Light and Darkness
From The Encyclopedia of Mormonism
Author: Miller, Harold L., Jr.
Many juxtapositions of light and darkness are identifiable in latter-day scripture. Darkness was apparently the primeval condition (Gen. 1:2; Moses 2:2; Abr. 4:2). Light was introduced by the divine word: "Let there be light: and there was light" (Gen. 1:3; Moses 2:3; Abr. 4:3). It was decreed "good" and was divided from the darkness, light being known as "day" and darkness as "night" (Gen. 1:4-5; Moses 2:4-5; Abr. 4:4-5). The account in Abraham adds that "they (the gods) comprehended the light, for it was bright" (Abr. 4:4; see also Godhead; Creation, Creation Accounts).
This primeval contrast figures importantly in the early literature of Mesopotamia, as in the ancient Sumerian epic of King Gilgamesh, also in various pre-Socratic philosophies in Greece, especially the oppositional philosophy of Heraclitus. These usages, like those of scripture, refer to light and darkness as physical phenomena of the environment to be apprehended by the senses. Other meanings, literal and metaphorical, equate light with life, love, goodness, righteousness, godliness, virtue, blessedness, happiness, freedom, sweetness, guiltlessness, spiritual-mindedness, intelligence, wisdom, heaven-sent revelation, and so on. Darkness is associated with things deathly, devilish, infernal, fallen, carnal, wicked, corrupt, intemperate, mournful, miserable, bitter, fettered, benighted, and ultimately ill-fated.
Despite their opposition, light and darkness may be confused. Isaiah speaks of persons who "put darkness for light, and light for darkness" (Isa. 5:20). Further, individuals may prefer darkness to light. John cites Christ's condemnation of those who love darkness rather than light because their deeds are evil, which may induce hatred of light (John 3:19-20).
The proportion of light to darkness within one's body is considered a function of the eye and, specifically, the orientation of the eye. Jesus said in the Sermon on the Mount, "The light of the body is the eye; if therefore thine eye be single [here the JST adds "to the glory of God"] thy whole body shall be full of light. But if thine eye be evil, thy whole body shall be full of darkness. If therefore the light that is in thee be darkness, how great is that darkness" (Matt. 6:22-23; cf. JST Matt. 6:22). The Doctrine and Covenants explains, "And if your eye be single to my glory, your whole bodies shall be filled with light, and there shall be no darkness in you; and that body which is filled with light comprehendeth all things" (D&C 88:67). And "the day shall come when you shall comprehend even God, being quickened in him and by him" (D&C 88:49).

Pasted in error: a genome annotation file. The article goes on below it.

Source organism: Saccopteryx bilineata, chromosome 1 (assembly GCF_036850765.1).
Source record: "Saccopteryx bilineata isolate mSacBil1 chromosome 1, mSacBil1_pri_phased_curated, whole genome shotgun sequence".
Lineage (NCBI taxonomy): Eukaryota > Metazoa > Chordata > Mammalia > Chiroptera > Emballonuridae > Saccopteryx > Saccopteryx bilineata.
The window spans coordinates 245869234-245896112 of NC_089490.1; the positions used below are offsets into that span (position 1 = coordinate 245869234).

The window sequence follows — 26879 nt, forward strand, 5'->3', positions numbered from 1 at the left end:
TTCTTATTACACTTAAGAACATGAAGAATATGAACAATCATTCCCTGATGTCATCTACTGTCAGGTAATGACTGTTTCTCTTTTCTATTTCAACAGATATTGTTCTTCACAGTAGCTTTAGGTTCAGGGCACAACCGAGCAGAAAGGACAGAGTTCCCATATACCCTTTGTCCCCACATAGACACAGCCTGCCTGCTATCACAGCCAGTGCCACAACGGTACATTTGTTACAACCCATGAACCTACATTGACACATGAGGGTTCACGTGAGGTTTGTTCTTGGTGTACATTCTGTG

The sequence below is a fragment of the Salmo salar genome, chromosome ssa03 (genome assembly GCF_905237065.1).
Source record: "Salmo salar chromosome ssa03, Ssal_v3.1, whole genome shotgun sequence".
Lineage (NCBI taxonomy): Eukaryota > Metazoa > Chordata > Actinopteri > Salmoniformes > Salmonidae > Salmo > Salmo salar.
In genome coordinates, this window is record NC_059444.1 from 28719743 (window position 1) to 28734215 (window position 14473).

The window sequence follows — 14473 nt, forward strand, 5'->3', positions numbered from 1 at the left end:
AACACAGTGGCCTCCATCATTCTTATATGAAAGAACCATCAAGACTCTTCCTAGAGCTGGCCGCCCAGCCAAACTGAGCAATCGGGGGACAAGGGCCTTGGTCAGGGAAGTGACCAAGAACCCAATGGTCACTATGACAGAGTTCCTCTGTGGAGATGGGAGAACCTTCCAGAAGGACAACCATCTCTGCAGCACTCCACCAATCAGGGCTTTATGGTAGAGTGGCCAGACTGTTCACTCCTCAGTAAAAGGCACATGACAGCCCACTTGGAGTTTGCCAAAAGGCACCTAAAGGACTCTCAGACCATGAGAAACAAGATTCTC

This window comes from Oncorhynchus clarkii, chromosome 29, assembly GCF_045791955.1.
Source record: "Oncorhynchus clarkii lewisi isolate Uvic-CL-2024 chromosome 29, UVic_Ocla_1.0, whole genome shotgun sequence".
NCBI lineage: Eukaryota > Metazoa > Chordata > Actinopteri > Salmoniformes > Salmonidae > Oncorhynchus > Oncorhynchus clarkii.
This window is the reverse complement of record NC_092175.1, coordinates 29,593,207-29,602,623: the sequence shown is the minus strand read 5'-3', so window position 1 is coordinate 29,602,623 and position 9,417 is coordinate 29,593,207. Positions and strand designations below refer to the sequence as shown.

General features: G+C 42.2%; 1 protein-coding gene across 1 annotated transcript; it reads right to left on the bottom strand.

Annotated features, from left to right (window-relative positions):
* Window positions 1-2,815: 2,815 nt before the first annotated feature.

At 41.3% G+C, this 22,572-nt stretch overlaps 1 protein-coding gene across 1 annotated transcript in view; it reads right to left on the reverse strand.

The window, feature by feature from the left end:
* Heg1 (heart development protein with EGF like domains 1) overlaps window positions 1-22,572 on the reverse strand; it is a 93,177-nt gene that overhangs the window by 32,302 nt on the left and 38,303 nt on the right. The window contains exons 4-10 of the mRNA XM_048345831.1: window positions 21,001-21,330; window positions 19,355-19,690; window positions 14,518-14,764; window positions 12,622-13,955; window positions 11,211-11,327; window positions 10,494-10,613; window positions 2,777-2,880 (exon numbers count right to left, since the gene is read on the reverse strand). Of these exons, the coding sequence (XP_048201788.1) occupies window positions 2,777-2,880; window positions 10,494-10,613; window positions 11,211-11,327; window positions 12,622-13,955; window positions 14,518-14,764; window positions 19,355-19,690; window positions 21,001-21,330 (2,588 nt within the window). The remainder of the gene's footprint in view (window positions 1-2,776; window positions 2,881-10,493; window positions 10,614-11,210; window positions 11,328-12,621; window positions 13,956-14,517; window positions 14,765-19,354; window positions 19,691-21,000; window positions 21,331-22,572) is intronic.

Christ is a God-appointed source and giver of light, a revealer of God's glory, a banisher of darkness. The apostle Paul wrote, "For God, who commanded the light to shine out of darkness, hath shined in our hearts, to give the light of the knowledge of the glory of God in the face of Jesus Christ" (2 Cor. 4:6). Peter spoke of Christ who "hath called you out of darkness into his marvellous light" (1 Pet. 2:9). The Book of Mormon describes the epiphanous experience of the Lamanite king Lamoni: "The dark veil of unbelief was being cast away from his mind, and the light which did light up his mind, which was the light of the glory of God, which was a marvelous light of his goodness-yea, this light had infused such joy into his soul, the cloud of darkness having been dispelled, that the light of everlasting life was lit up in his soul" (Alma 19:6; cf. Alma 32:35). In modern revelation Christ has reiterated his divine function as "the light which shineth in darkness," which the darkness cannot comprehend nor extinguish (e.g., D&C 6:21;88:49).
The interplay of these literal and symbolic meanings is perhaps most graphically portrayed in LDS christology. On the occasion of his birth in Bethlehem, there was a miraculous interruption of the conventional twenty-four-hour light-dark cycle in the Western Hemisphere; it was, in essence, a celebration of light. The Book of Mormon records that "There was no darkness in all that night, but it was as light as though it was mid-day . The sun did rise in the morning again, according to its proper order; and they knew that it was the day that the Lord should be born, because of the sign which had been given (3 Ne. 1:15, 19). In contrast, at the crucifixion of Christ and for three consecutive days "there was thick darkness upon all the face of the land, insomuch that the inhabitants thereof who had not fallen could feel the vapor of darkness; and there could be no light" (3 Ne. 8:20-23).
The same vividness of contrast between light and darkness is seen in Joseph Smith's experiences (see First Vision).
Madsen, Truman G. "Man Illumined." In To the Glory of God, pp. 121-133, ed. C. Tate. Salt Lake City, 1972.
HAROLD L. MILLER, JR.